>>>
>>>
>>> You did use the probability 1/2 at some place, with the particle in a
>>> state 1/sqrt(2)(up + down). We use all the time the Born rule when we talk
>>> about measurement.
>>>
>>
>>
>> *I just assumed a probability of .5 for Up and Dn states after
>> application of Born's rule. AG *
>>
>>
>> That was my point.
>>
>
> *Your point, IIUC, was that I was denying the postulates of QM by ignoring
> Born's Rule, but I was not doing that. I just chose not to mention it.
> Nothing more. AG *
>
>
> OK, then.
>
> Bruno
>
>
>
>
>> Bruno
>>
>> PS I got a mail back as undelivered. I will try to resend it later.
>>
>>
>>
>>
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>>> *from which one cannot infer I am criticizing QM itself. AG *
>>>
>>>
>>> I am just trying to understand what you don’t understand, which is not
>>> easy in a context where the more we understand the formalism, the less we
>>> understand what it could mean, even more so if we give sense to a dualist
>>> wave packet reduction.
>>>
>>> I am a logician: it is clear that Copenhagen and Everett are not two
>>> different interpretations, but two different theories. One is Schroedinger
>>> equation + wave packet reduction + a dualist theory of mind/observation),
>>> the other is just Schroedinger equation only + the “usual” mechanist theory
>>> of mind. There are many possible debate on all his of course.
>>>
>>> I urge you to study the treatment of the interferometer in David Albert
>>> books. It is weird. Bohr is right on this: to understand it means to get
>>> the point that is hard to figure out how nature could to that, but from the
>>> mechanist post Gödel view, it is rather natural, as we observe is given by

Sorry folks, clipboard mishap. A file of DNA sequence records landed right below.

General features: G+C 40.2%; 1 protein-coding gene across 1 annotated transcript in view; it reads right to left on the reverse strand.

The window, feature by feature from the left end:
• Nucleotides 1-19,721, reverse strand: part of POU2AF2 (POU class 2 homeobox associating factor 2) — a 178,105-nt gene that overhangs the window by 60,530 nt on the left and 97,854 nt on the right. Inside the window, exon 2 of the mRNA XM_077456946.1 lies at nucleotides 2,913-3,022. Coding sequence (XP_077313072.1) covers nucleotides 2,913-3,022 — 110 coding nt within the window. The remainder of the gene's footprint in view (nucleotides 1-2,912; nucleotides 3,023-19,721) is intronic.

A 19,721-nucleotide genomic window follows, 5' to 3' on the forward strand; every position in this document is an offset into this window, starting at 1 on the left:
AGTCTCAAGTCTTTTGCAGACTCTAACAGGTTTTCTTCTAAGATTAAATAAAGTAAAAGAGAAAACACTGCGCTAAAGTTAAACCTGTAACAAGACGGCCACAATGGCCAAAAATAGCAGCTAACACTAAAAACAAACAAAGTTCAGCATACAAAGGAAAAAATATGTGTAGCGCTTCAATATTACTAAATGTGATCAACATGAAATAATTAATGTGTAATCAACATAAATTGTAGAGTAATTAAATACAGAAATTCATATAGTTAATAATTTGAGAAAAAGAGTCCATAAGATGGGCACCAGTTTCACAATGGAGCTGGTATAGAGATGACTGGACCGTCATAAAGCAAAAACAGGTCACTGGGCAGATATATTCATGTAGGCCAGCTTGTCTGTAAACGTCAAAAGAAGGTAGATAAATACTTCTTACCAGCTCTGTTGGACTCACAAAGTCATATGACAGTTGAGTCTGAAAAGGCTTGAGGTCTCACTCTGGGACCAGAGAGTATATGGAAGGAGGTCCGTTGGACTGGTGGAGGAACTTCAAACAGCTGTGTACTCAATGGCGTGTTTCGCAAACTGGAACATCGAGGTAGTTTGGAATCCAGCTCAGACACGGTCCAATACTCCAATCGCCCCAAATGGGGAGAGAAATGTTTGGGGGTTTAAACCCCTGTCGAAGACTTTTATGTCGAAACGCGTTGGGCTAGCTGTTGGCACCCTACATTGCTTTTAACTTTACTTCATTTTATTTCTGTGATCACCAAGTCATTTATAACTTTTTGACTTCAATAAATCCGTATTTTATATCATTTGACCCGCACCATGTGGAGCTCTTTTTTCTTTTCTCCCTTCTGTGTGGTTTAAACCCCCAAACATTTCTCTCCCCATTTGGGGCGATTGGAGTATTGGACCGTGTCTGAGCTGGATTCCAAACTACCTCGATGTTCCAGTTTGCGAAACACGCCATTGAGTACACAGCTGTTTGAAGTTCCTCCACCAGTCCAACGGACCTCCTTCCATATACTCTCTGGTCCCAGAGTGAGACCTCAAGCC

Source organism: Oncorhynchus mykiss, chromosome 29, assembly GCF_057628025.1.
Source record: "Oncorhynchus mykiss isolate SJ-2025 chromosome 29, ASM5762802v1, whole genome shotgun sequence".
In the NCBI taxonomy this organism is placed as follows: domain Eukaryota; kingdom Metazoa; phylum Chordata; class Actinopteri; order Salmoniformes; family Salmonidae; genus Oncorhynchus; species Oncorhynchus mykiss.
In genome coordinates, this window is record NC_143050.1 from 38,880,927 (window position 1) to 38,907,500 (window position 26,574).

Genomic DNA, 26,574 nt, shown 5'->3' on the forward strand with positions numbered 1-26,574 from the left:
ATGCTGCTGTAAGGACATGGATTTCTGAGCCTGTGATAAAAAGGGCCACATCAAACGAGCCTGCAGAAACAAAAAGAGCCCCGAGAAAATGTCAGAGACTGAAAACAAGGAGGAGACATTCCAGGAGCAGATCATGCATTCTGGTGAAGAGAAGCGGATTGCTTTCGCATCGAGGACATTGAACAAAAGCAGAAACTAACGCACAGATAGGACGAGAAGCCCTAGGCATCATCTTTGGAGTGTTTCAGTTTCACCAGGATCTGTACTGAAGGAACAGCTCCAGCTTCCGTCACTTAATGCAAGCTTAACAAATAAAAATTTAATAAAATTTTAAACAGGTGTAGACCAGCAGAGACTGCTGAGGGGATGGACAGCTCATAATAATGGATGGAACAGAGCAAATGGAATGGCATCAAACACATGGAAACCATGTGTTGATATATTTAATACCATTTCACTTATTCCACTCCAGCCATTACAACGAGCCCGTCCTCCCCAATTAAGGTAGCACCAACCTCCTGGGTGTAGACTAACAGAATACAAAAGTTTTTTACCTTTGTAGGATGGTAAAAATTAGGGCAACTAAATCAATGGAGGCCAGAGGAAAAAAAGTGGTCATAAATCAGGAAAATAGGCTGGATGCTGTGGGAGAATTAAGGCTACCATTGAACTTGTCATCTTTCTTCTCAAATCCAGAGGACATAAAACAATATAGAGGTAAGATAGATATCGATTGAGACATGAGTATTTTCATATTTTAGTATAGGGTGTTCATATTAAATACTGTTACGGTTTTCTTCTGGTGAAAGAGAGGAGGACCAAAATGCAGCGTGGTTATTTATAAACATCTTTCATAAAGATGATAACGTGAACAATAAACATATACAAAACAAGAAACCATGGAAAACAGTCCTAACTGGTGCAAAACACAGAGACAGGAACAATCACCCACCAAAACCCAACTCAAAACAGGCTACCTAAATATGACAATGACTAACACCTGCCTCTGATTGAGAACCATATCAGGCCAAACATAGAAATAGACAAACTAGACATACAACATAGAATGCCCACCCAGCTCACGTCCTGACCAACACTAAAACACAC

>>> a statistics on infinitely many computations/histories.
>>>
>>> Bruno
>>>
>>>
>>>
>>>
>>>
>>> The states constituted a vector space: the sum (superposition) of
>>>> orthogonal states are pure state, after a change of base, and I did give
>>>> you the corresponding operator. You are not criticising an interpretation
>>>> of QM, but QM itself.
>>>>
>>>
>>>
>>>> Bruno
>>>>
>>>>
>>>>
>>>>
>>>>
>>>>>
>>>>>
>>>>>
>>>>> In fact (s+)_z = sqrt(1/2) [(s+)_x + (s-)_x]
>>>>>
>>>>> and (s-)_z = sqrt(1/2) [(s+)_x - (s-)_x]
>>>>>
>>>>> (where _z, _x, are the z-component and the x-component of spin)
>>>>>
>>>>> so that psi = sqrt(1/2)[(s+)_z +(s-)_z] = (s+)_x.   (pure state, not
>>>>> mixture state)..
>>>>>
>>>>> AGrayson2000 asked "If a system is in a superposition of states,
>>>>> whatever value measured, will be repeated if the same system is
>>>>> repeatedly
>>>>> measured.  But what happens if the system is in a mixed state?"
>>>>>
>>>>> Does Everett's "relative state interpretation" show how to interpret a
>>>>> real superposition (like the above, in which the particle will always
>>>>> emerge 'up') and how to interpret a mixture (in which the particle will
>>>>> emerge 50% 'up' or 50% 'down')?
>>>>>
>>>>>